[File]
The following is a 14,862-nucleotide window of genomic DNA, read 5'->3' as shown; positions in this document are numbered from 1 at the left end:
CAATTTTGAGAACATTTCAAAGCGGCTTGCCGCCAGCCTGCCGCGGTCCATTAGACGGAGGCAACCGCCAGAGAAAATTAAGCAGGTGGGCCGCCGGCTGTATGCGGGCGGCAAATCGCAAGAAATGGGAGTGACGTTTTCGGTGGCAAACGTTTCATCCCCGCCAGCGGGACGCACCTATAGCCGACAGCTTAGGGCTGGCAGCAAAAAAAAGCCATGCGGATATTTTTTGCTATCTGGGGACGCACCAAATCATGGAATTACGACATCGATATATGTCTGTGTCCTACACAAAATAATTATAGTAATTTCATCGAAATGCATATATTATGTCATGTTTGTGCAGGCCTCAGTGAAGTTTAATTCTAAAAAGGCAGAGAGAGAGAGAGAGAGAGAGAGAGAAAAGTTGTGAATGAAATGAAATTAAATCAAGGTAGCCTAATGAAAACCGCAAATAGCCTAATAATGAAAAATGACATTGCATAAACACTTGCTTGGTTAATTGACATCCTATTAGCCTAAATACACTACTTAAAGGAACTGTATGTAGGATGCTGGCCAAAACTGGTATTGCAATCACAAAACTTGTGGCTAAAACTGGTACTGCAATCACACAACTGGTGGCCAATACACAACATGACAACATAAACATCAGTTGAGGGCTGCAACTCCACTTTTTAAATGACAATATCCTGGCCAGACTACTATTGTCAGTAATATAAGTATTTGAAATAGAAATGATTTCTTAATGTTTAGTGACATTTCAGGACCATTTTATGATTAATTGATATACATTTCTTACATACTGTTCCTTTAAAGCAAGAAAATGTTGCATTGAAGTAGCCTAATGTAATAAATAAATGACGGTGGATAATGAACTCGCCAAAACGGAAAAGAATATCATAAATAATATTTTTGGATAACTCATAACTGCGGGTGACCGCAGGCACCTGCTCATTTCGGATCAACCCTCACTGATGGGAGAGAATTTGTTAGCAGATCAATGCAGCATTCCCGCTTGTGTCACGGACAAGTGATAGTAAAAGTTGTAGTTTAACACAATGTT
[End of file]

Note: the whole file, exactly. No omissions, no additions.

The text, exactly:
The following is a 14,862-nucleotide window of genomic DNA, read 5'->3' as shown; positions in this document are numbered from 1 at the left end:
CAATTTTGAGAACATTTCAAAGCGGCTTGCCGCCAGCCTGCCGCGGTCCATTAGACGGAGGCAACCGCCAGAGAAAATTAAGCAGGTGGGCCGCCGGCTGTATGCGGGCGGCAAATCGCAAGAAATGGGAGTGACGTTTTCGGTGGCAAACGTTTCATCCCCGCCAGCGGGACGCACCTATAGCCGACAGCTTAGGGCTGGCAGCAAAAAAAAGCCATGCGGATATTTTTTGCTATCTGGGGACGCACCAAATCATGGAATTACGACATCGATATATGTCTGTGTCCTACACAAAATAATTATAGTAATTTCATCGAAATGCATATATTATGTCATGTTTGTGCAGGCCTCAGTGAAGTTTAATTCTAAAAAGGCAGAGAGAGAGAGAGAGAGAGAGAGAGAAAAGTTGTGAATGAAATGAAATTAAATCAAGGTAGCCTAATGAAAACCGCAAATAGCCTAATAATGAAAAATGACATTGCATAAACACTTGCTTGGTTAATTGACATCCTATTAGCCTAAATACACTACTTAAAGGAACTGTATGTAGGATGCTGGCCAAAACTGGTATTGCAATCACAAAACTTGTGGCTAAAACTGGTACTGCAATCACACAACTGGTGGCCAATACACAACATGACAACATAAACATCAGTTGAGGGCTGCAACTCCACTTTTTAAATGACAATATCCTGGCCAGACTACTATTGTCAGTAATATAAGTATTTGAAATAGAAATGATTTCTTAATGTTTAGTGACATTTCAGGACCATTTTATGATTAATTGATATACATTTCTTACATACTGTTCCTTTAAAGCAAGAAAATGTTGCATTGAAGTAGCCTAATGTAATAAATAAATGACGGTGGATAATGAACTCGCCAAAACGGAAAAGAATATCATAAATAATATTTTTGGATAACTCATAACTGCGGGTGACCGCAGGCACCTGCTCATTTCGGATCAACCCTCACTGATGGGAGAGAATTTGTTAGCAGATCAATGCAGCATTCCCGCTTGTGTCACGGACAAGTGATAGTAAAAGTTGTAGTTTAACACAATGTT